The Mongols were nomadic tribes from the steppes, or grasslands, of central Asia. In AD 1206 they declared Genghis Khan their supreme ruler. He led their conquest of an empire that, by 1279, included all of China and nearly all of Russia, as well as central Asia, Iran, and Iraq.
Mongol military might was based on the speed and ferocity of mounted archers. From galloping horses, Mongol archers let loose arrows that could pierce armor. The riders and the horses were tough, capable of covering more than 100 miles (160 km) a day.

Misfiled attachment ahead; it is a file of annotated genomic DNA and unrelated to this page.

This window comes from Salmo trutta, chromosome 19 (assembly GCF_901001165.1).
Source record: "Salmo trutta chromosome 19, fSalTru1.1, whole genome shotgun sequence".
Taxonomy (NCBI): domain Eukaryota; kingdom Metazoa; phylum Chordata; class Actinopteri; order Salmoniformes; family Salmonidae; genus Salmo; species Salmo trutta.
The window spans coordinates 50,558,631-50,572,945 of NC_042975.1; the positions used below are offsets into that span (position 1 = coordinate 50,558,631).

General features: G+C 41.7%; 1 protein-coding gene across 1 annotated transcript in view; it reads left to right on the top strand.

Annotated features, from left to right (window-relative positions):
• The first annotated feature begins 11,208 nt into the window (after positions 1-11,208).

Genghis Khan wanted to live up to his title, which means “prince of all that lies between the oceans.” He aimed to conquer the world and was proud of the fact that, eventually, it took almost a year to ride from one end of his realm to the other.
Genghis Khan began his career as Temujin, the brilliant, ambitious chieftain of one Mongol tribe. He was chosen as supreme ruler, and given the title Genghis Khan, by a gathering of all the Mongol tribes. After his death, in 1227, his empire was divided among his sons.